Sometimes, employees want to go “on the record” about a grievance without formally pushing it through the formal complaint process. Part of the quandary here is that the issue of when and why HR should keep things confidential is not always well understood. In the case of issues mentioned during exit interviews, such as the example of one employee badmouthing another, there doesn’t always need to be a formal investigation per se, but it would be a good idea for HR to proactively check in with the team to see how team members are feeling and get a sense for whether there are any issues.
Reflect on these key points:
- 1HR professionals have a mandate to keep some items, such as health matters, confidential, secure and separate from other data.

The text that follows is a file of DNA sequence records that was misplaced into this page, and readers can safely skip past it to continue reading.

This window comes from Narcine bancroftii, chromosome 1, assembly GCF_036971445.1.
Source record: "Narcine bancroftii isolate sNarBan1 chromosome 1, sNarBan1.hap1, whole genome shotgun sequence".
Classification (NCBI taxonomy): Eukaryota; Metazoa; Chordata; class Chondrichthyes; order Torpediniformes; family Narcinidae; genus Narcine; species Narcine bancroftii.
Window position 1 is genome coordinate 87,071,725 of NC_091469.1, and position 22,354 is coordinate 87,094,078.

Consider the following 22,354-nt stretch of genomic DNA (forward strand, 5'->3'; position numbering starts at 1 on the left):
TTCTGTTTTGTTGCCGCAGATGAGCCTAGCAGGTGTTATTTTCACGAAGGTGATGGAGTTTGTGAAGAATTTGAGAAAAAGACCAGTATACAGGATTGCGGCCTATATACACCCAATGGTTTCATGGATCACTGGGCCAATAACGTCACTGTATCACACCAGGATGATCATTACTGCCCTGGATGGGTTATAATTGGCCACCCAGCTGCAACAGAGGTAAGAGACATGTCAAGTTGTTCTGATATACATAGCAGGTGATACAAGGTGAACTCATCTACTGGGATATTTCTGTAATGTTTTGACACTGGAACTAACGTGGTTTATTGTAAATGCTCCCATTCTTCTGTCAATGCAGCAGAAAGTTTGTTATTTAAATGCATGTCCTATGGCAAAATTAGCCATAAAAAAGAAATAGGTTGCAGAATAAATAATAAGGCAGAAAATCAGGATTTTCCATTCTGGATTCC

- 2However, allegations, such as claims of sexual harassment, require questioning, which means they cannot be handled as completely confidential.
- 3Complaints made in exit interviews do not legally require follow-up, although doing so is usually in the best interest of companies.
“The law hasn’t been 100 percent clear on what HR has to keep things confidential. HR can’t ask employees to keep investigations confidential under the previous National Labor Relations Board (NLRB) rules (albeit we have a much more employer-friendly NLRB now) but the Equal Employment Opportunity Commission (EEOC) wants us to keep some things confidential so retaliation doesn’t happen.”
Read the full story: https://www.hrbartender.com/2018/leadership-and-management/employees-want-record-hr/